What is Cybertherapy?
Cybertherapy is a rapidly emerging field that aims to therapeutically combine virtual reality technology with various means of traditional therapy, such as systematic desensitization, in order to help patients make real world improvements in very safe and consequence-free environments.
For example, a person with severe social phobias that are profound enough to prevent him or her from comfortably walking into, say, a crowded hotel lobby, or an airport, could undergo cybertherapy with the assistance of a qualified mental health professional, and the session might go something like this:
An Example of Cybertherapy to Cure Social Phobia
The patient would put on special 3D glasses with small video screens embedded inside them, much like similar glasses now being used in 3D home entertainment systems. These glasses allow their wearer to become totally visually immersed in a virtual world. Whichever way the wearer might turn their head, the video screens inside will show them a seamless and uninterrupted 3D environment. In our example, our socially phobic patient would put on the glasses and find himself right on the outskirts of a large and heavily crowded open-air market, a natural source of great anxiety for him.
Meanwhile, the patient's therapist would be sitting in the therapy room close behind him, guiding and supporting him. The therapist could see exactly what his patient was looking at and seeing thanks to a computer monitor that was simultaneously running the same visual program that was being fed to the patient's 3D glasses. In this case, cybertherapy is all about the patient being able to safely encounter a real-world trigger of distress and anxiety, in a controlled and ultimately safe environment.
First the therapist might talk his patient through being near to this crowded scene, reminding him that nothing bad is going to happen to him and that he's safe to observe the scene from the outskirts until he grows comfortable enough to proceed closer to the heart of the throng.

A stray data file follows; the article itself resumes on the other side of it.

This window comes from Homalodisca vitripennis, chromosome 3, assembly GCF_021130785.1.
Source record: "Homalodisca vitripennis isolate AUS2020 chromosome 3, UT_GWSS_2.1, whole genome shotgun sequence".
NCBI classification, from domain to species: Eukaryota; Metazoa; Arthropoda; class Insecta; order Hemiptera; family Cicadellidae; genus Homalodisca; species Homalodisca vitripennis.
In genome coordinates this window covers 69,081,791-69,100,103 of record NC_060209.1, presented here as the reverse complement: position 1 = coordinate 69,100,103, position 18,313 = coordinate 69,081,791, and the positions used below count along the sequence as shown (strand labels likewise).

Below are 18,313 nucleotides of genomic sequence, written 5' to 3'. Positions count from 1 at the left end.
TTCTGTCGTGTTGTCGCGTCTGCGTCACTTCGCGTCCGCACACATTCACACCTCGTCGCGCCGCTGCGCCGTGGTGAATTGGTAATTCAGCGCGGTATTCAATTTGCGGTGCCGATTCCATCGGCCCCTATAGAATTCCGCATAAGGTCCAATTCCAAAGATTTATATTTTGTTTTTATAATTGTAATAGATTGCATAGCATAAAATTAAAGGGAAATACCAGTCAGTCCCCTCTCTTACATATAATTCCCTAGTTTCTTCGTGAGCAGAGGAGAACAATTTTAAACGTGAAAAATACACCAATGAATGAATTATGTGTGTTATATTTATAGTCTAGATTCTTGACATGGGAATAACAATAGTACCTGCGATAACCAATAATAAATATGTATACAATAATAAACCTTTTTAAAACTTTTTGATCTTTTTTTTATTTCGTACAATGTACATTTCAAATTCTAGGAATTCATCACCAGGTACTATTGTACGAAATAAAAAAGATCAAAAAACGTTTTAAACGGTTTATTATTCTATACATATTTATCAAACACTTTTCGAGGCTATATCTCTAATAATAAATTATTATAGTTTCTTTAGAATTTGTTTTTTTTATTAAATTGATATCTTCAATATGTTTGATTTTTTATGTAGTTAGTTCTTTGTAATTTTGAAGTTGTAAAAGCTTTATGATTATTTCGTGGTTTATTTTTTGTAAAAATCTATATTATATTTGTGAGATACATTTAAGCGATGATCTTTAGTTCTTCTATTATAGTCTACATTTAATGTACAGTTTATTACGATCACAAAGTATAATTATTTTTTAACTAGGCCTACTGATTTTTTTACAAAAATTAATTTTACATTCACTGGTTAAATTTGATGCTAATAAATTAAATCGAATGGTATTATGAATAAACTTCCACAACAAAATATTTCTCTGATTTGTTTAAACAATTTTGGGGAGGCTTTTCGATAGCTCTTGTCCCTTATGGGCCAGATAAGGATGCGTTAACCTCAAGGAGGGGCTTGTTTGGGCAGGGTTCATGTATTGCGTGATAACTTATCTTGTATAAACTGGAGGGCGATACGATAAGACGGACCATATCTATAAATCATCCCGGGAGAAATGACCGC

Why would this be effective? Because the basic underlying principle of cybertherapy is something that has been at the heart of debates centering around the possible effects of virtual reality for a very long time. The fact of the matter is that when people encounter a scene as convincing as those displayed in this cybertherapy session, their bodies and brains undergo the same types of stimulation they would if the situation were actually happening; in effect, the scenes rendered through this virtual reality exercise can truly bring about real emotions and activate psychological complexes.
This basic fact is therapeutically groundbreaking. What seems to be the case from initial testing, is that progress made in a virtual scenario by patients undergoing cybertherapy actually has real world carry-over effects. As the patient in our example edges his way closer and closer to the crowd, maybe over the span of several different sessions and thanks to the help of his therapist's gentle coaxing, the patient will also experience increased confidence and comfort entering crowded places in the real world. While it might be gradual at first, our cybertherapy patient will eventually realize they're half as uncomfortable riding the subway as they used to be.